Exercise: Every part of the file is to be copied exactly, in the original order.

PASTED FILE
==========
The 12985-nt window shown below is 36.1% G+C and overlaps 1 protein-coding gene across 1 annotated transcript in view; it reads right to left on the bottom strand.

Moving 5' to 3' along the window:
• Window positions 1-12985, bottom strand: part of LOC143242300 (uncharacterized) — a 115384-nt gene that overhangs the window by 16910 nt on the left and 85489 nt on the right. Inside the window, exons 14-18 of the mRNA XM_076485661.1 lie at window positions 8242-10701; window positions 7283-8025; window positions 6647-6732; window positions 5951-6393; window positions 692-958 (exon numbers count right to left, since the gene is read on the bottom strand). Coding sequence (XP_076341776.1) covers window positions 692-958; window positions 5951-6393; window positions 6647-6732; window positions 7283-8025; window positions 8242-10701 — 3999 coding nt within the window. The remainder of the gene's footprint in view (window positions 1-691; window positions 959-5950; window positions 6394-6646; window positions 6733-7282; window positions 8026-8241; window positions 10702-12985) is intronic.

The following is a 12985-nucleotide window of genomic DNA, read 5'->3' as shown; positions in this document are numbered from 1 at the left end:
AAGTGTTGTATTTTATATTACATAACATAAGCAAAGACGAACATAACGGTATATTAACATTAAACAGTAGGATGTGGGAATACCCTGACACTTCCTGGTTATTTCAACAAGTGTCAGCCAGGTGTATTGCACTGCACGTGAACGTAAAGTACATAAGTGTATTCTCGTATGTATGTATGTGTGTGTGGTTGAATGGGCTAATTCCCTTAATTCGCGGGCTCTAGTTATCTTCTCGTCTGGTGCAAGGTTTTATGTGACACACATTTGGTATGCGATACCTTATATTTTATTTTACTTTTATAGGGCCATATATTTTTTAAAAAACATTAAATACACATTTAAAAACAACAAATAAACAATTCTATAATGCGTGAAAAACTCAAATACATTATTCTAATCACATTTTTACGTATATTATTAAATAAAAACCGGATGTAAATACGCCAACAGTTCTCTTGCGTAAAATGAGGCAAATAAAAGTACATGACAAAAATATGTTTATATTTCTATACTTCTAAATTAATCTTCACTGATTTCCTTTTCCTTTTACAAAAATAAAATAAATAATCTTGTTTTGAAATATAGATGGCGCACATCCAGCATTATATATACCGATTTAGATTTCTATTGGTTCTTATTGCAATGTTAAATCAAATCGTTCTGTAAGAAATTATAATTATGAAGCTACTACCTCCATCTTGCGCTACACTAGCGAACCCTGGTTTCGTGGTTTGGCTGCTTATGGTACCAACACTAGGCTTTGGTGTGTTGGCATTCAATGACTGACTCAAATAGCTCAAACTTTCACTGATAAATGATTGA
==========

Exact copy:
The 12985-nt window shown below is 36.1% G+C and overlaps 1 protein-coding gene across 1 annotated transcript in view; it reads right to left on the bottom strand.

Moving 5' to 3' along the window:
• Window positions 1-12985, bottom strand: part of LOC143242300 (uncharacterized) — a 115384-nt gene that overhangs the window by 16910 nt on the left and 85489 nt on the right. Inside the window, exons 14-18 of the mRNA XM_076485661.1 lie at window positions 8242-10701; window positions 7283-8025; window positions 6647-6732; window positions 5951-6393; window positions 692-958 (exon numbers count right to left, since the gene is read on the bottom strand). Coding sequence (XP_076341776.1) covers window positions 692-958; window positions 5951-6393; window positions 6647-6732; window positions 7283-8025; window positions 8242-10701 — 3999 coding nt within the window. The remainder of the gene's footprint in view (window positions 1-691; window positions 959-5950; window positions 6394-6646; window positions 6733-7282; window positions 8026-8241; window positions 10702-12985) is intronic.

The following is a 12985-nucleotide window of genomic DNA, read 5'->3' as shown; positions in this document are numbered from 1 at the left end:
AAGTGTTGTATTTTATATTACATAACATAAGCAAAGACGAACATAACGGTATATTAACATTAAACAGTAGGATGTGGGAATACCCTGACACTTCCTGGTTATTTCAACAAGTGTCAGCCAGGTGTATTGCACTGCACGTGAACGTAAAGTACATAAGTGTATTCTCGTATGTATGTATGTGTGTGTGGTTGAATGGGCTAATTCCCTTAATTCGCGGGCTCTAGTTATCTTCTCGTCTGGTGCAAGGTTTTATGTGACACACATTTGGTATGCGATACCTTATATTTTATTTTACTTTTATAGGGCCATATATTTTTTAAAAAACATTAAATACACATTTAAAAACAACAAATAAACAATTCTATAATGCGTGAAAAACTCAAATACATTATTCTAATCACATTTTTACGTATATTATTAAATAAAAACCGGATGTAAATACGCCAACAGTTCTCTTGCGTAAAATGAGGCAAATAAAAGTACATGACAAAAATATGTTTATATTTCTATACTTCTAAATTAATCTTCACTGATTTCCTTTTCCTTTTACAAAAATAAAATAAATAATCTTGTTTTGAAATATAGATGGCGCACATCCAGCATTATATATACCGATTTAGATTTCTATTGGTTCTTATTGCAATGTTAAATCAAATCGTTCTGTAAGAAATTATAATTATGAAGCTACTACCTCCATCTTGCGCTACACTAGCGAACCCTGGTTTCGTGGTTTGGCTGCTTATGGTACCAACACTAGGCTTTGGTGTGTTGGCATTCAATGACTGACTCAAATAGCTCAAACTTTCACTGATAAATGATTGA